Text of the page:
The two kids are wide-eyed with wonder, and you will be too. This is a dazzling debut?a vibrant, welcoming, strikingly original picture book.
- ISBN-13: 9780803733282
- ISBN-10: 0803733283
- Publisher: Dial Books
- Publish Date: September 2008
- Page Count: 48
- Reading Level: Ages 3-5
- Dimensions: 12.1 x 9.6 x 0.6 inches
- Shipping Weight: 1.35 pounds
Publishers Weekly® Reviews
- Reviewed in: Publishers Weekly, page 60.
- Review Date: 2008-08-04
- Reviewer: Staff
Making her debut with this publication of her M.F.A. thesis project, Nyeu tells the wordless story of two children who cultivate an enormous beanstalk-like plant, which in turn sprouts the titular bear, all in one night. With help from Wonder Bear's magical blue hat, the children are treated to a series of fantastic spectacles and adventures, culminating in a ride through the sky on the back of a royal dolphin in the company of other sea creatures. Elaborate patterning, a fondness for curvilinear motifs (gusts of wind, swirls in the ocean) and a saturated palette dominated by lapis and other gem tones give Nyeu's silk-screened compositions a sumptuous, Art Nouveau-meets-psychedelic feel. But her main characters lack the personality to drive a compelling narrative arc; in general, these pictures are like individual showcases for different visual challenges (how to re-create transparent surfaces, how to suggest clouds and sky, etc.). Nyeu's art makes a strong impression; it just doesn't tell much of a story. Ages 3–5. (Sept.)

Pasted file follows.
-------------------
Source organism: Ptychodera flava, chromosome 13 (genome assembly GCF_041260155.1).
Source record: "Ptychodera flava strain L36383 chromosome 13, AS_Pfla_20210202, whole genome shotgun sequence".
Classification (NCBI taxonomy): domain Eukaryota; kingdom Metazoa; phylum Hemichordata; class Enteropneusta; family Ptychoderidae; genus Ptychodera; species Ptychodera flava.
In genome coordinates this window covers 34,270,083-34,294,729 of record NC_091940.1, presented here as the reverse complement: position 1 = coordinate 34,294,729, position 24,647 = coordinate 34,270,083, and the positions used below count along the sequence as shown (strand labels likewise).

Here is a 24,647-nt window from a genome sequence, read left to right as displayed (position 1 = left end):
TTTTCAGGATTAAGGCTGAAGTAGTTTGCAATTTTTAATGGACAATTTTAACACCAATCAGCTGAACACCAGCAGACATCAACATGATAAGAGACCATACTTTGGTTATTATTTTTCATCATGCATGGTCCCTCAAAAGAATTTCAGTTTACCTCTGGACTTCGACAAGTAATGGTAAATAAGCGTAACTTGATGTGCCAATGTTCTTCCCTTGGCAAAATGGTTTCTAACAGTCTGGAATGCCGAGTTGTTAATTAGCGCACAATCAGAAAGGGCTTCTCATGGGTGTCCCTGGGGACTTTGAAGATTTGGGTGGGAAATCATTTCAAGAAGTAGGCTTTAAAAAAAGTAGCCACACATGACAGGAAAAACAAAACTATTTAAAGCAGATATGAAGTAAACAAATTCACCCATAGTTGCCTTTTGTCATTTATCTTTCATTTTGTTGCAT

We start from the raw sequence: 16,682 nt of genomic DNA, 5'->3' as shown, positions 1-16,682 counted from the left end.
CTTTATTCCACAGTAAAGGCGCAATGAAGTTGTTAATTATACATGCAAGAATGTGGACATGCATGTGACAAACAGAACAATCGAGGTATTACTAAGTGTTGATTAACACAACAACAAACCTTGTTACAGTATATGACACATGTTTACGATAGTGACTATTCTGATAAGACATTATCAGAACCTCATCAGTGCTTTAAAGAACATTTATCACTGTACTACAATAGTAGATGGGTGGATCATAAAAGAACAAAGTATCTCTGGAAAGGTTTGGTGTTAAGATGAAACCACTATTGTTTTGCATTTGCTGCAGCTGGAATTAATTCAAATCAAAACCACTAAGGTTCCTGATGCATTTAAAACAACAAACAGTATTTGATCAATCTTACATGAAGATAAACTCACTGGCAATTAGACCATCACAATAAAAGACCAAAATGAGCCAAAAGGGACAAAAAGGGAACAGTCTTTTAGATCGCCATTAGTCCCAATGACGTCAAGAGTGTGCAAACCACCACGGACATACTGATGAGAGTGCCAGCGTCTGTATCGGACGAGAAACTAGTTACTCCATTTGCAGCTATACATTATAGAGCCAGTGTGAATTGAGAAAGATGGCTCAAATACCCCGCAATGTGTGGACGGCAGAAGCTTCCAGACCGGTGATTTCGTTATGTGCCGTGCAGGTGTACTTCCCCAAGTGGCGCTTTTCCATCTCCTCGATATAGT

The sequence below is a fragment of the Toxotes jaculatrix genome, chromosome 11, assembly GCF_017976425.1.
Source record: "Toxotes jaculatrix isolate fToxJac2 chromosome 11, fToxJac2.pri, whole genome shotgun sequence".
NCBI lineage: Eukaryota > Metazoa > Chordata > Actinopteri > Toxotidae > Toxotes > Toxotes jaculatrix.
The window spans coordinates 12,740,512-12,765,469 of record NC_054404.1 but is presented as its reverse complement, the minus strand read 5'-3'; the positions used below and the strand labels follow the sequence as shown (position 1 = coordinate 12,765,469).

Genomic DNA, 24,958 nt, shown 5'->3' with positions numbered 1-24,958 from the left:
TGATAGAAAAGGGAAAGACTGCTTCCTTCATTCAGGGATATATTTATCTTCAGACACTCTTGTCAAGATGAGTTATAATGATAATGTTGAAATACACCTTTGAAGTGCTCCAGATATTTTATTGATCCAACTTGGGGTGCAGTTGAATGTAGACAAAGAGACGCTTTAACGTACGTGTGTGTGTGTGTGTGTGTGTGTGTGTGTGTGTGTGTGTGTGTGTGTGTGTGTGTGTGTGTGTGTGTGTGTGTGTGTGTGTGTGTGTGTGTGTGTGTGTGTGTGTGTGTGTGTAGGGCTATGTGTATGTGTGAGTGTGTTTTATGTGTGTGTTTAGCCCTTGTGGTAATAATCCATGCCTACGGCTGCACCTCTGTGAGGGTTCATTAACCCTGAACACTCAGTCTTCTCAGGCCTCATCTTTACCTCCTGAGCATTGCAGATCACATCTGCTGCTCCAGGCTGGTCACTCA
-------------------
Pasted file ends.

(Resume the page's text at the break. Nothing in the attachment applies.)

Gorgeously oversized Wonder Bear has the same dreamlike quality of many wordless picture books. Silkscreened illustrations colored with a bright palette of blues and oranges, straight from Tao Nyeu's M.F.A. thesis, tell the story of magic seeds, a special bear and one ordinary-looking blue and red hat. From this hat come all sorts of wonders: creatures, bubbles in the shape of lions, even flying porpoises! This childhood fantasy of adventure in an oversized format will amuse the young reader as she "reads" the story over and over and discovers new details each time. At times the art reminded me of Wanda Gág's work, with its black lines and graphic elements, and at other times the imaginary worlds of Dr. Seuss seemed to be Nyeu's inspiration. These illustrations, simple and complex at the same time, offer much for the reader who revisits its rich world.